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Acting Squadron Leader John Coller DFC. DSO. Former Air Gunner 10 Squadron RAFVR

Information kindly supplied by Virginia McCammon and Jualene Tapp - written by John Coller:

After the war started and England was threatened by the German forces which had over-run most of Europe, I enlisted in the R.A.F.V.R.[Volunteer Reserve] applying for a pilot career, passing the necessary tests for Math and general I.Q. stuff.

There was a shortage of navigators, bombardiers and Radio operators, and at that time they did not want to accept any trainee pilots. So it was a matter of “take it or leave it!” sort of thing. I wanted to get started.

Of course I was terribly disappointed at being turned down for pilot, but wishing to get involved I took the radio operator’s job and headed out to “Boot Camp”,(basic training), Indoctrination and lots of P.E.

The next phase in the training of an airman in the R.A.F.in the specialty for which I enlisted, was Radio School. This was carried out at Yatesbury in Wiltshire, Southern England.

We had ground school and airborne training, getting accustomed to the equipment on the ground and in the air. Minimum passing grade for Morse code, sending and receiving was 22 words per minute, no exceptions. Trouble-shooting the radios and aircraft electrical systems was another important area of training we had to excel in. Tests and passing grades were mandatory.

Next basic course was gunnery training. We had to master the assembly and dis-assembly of Browning Machine guns in the dark, including repair of jammed equipment, and we had air to air gunnery practice, firing at drogue targets from the back seats of open cockpit planes at an airfield in southern Scotland.

Having successfully completed our basic training. Boot Camp, Radio School and Gunnery School, we were told to report to Kinloss, a base in Northern Scotland for O.T.U.[Operational Training Unit] for several months of training in coordination with other crew members for the first time. This was a northern base, not far from Inverness, and in Winter time it was the coldest climate I had ever been in.

After several weeks at the O.T.U. we were assigned to operational squadrons in Yorkshire for further training and eventually we started operations bombing targets in Germany and France. This was the start of serious and dangerous bombing flights over enemy territory and exposed us for the first time to the hazards of enemy fighters and anti aircraft fire.

There were plenty of close calls in my first tour of operations (25 missions) but I shall not get into them here.

See: 01/02 June 1942
See: 10/11 April 1944

After the first tour was complete we were sent to a special school as instructors to teach new enlistees what to expect when they arrived on an operational base and to offer whatever training they needed. This included all types of instruction, from piloting to radio operating, navigating to bombing accuracy.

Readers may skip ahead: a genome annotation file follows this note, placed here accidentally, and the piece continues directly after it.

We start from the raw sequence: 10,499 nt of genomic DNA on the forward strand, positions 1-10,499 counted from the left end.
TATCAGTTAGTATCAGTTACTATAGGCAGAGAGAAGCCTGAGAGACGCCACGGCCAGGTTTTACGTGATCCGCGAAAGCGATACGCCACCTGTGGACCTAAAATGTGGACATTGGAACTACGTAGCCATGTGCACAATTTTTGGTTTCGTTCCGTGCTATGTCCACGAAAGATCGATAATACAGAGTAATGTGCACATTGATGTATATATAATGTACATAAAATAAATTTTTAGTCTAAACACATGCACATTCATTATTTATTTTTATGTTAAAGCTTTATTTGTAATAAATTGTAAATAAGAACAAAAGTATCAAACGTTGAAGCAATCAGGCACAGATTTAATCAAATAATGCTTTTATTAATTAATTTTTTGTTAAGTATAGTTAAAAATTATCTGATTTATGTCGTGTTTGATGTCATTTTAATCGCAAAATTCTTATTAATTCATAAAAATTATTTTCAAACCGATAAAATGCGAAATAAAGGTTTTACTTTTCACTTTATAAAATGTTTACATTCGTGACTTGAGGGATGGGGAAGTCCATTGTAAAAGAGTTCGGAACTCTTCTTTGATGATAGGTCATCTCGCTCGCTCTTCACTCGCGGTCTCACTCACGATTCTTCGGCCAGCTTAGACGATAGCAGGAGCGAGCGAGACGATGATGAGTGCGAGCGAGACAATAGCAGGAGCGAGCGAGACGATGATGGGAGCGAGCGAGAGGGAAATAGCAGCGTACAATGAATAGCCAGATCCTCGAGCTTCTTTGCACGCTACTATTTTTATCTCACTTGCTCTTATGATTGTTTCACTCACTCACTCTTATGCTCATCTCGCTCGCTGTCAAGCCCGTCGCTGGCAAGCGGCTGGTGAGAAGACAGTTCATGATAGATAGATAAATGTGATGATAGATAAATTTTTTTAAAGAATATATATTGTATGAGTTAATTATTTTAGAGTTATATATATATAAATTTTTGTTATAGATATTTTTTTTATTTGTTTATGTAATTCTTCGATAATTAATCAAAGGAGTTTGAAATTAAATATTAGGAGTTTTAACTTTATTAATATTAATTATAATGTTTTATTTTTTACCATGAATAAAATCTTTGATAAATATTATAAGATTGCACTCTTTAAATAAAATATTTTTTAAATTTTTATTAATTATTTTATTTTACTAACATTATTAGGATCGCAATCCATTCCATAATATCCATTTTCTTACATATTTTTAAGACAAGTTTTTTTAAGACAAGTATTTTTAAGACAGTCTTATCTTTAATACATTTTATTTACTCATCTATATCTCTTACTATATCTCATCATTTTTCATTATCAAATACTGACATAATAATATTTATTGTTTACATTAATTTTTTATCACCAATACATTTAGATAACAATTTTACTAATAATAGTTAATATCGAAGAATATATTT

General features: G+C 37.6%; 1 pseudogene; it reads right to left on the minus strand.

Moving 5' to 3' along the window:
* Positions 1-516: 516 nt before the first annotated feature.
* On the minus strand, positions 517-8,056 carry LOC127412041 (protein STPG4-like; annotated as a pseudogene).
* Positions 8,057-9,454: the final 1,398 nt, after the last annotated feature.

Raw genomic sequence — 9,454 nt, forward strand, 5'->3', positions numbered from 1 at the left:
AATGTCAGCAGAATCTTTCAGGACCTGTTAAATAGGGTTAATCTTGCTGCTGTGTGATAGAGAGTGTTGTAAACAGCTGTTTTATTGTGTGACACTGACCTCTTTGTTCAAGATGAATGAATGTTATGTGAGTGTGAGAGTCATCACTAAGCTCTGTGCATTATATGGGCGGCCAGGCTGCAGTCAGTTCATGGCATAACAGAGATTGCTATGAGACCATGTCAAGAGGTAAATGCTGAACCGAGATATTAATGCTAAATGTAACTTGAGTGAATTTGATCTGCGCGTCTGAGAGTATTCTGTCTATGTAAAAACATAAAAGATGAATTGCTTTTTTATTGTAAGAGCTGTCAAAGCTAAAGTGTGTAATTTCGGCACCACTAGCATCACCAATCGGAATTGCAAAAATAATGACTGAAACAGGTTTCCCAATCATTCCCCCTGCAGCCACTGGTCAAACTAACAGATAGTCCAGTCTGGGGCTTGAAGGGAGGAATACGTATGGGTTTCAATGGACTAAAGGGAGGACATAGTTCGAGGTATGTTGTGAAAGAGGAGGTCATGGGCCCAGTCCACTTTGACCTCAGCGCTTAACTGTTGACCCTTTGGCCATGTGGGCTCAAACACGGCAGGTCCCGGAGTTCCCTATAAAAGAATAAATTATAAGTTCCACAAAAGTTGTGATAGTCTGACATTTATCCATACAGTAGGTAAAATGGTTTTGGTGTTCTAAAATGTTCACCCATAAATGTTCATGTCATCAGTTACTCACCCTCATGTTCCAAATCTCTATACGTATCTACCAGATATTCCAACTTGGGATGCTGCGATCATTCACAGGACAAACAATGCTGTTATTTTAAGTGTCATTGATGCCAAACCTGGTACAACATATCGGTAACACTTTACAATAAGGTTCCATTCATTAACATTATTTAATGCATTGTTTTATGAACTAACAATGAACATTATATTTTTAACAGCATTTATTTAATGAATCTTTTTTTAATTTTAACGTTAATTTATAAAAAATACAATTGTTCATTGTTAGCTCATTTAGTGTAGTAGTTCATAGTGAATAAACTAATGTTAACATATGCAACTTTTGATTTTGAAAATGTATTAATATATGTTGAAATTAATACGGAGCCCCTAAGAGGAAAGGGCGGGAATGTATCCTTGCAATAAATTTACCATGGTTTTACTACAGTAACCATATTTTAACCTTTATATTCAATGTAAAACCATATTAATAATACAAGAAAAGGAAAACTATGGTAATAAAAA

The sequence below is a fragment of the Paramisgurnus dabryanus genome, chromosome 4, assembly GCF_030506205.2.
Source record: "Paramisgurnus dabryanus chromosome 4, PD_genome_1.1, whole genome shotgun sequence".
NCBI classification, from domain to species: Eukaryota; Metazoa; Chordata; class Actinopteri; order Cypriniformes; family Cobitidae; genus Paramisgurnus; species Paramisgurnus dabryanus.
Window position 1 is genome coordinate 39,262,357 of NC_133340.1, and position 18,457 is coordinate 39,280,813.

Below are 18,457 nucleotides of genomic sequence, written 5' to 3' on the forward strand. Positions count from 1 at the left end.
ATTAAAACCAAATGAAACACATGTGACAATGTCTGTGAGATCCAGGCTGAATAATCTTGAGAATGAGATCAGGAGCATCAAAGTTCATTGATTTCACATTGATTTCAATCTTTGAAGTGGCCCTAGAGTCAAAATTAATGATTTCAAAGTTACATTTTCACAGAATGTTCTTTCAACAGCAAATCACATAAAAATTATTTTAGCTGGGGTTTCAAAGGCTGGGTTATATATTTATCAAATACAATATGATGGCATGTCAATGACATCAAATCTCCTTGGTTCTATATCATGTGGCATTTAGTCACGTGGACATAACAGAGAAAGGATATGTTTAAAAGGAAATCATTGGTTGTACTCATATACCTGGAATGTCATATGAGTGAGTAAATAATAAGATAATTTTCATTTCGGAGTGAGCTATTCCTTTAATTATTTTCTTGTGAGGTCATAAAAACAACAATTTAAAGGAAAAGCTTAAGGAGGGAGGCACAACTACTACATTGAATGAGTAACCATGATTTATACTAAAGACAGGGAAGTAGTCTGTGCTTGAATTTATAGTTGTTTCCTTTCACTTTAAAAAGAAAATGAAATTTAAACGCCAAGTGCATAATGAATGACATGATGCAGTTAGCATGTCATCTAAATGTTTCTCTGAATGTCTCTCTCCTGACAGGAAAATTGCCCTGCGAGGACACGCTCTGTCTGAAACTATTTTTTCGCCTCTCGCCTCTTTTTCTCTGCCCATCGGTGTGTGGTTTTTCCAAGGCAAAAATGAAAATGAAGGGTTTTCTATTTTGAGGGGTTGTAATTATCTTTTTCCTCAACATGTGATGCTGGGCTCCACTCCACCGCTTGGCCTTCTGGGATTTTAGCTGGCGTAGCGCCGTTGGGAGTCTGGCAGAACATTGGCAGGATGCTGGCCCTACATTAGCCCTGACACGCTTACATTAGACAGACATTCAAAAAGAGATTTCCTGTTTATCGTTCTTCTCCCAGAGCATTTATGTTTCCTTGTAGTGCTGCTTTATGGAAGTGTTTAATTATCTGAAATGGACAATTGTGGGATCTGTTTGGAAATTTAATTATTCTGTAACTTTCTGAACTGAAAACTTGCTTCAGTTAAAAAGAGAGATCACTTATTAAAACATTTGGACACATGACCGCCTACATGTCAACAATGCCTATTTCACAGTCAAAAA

We returned to active duty over enemy targets after about 3 months of this type of work training new crews how to work together and generally improve their effectiveness. Sometimes this might include flying 2nd pilot on night training missions in 4 engined bombers when instructors were scarce, or flying as Safety Radio Operator for trainees on X-country trips for familiarisation purposes.

     

Do you recognise any of the above?

The second tour of operations was much tougher than the first because the enemy had improved their skills at bringing us down by fighter and by radar controlled anti-aircraft fire. We endured some heavy losses.

In a raid on Nürnberg, for example, which I participated in, we lost 100 bombers and it was not too unusual to fly home and find that half of the aircraft on your squadron had gone missing that night. The average crew complement was 6 crewmen, you do the maths. It’s hard to train people fast enough to replace that rate of losses, not to mention the loss of aircraft.

I almost completed my second tour of 25 missions when I had an accident on base which put me in hospital for two years but probably also saved my life, because it ended my flying career in the R.A.F.

I started as most did, the lowest form of airman when I volunteered. My rank upon being honourably discharged from the Service was Acting Squadron Leader and I was summoned to Buckingham Palace for an investiture twice, before King George Vl of England when I received the Distinguished Flying Cross and later the Distinguished Service Order for my work in the R.A.F Bomber Command.

John Coller.

Sadly John died in January 2011, age 89.

51 Squadron 22nd  April 1942

At the going down of the sun, and in the morning we will remember them. - Laurence Binyon

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Last Modified: 30 April 2014, 19:35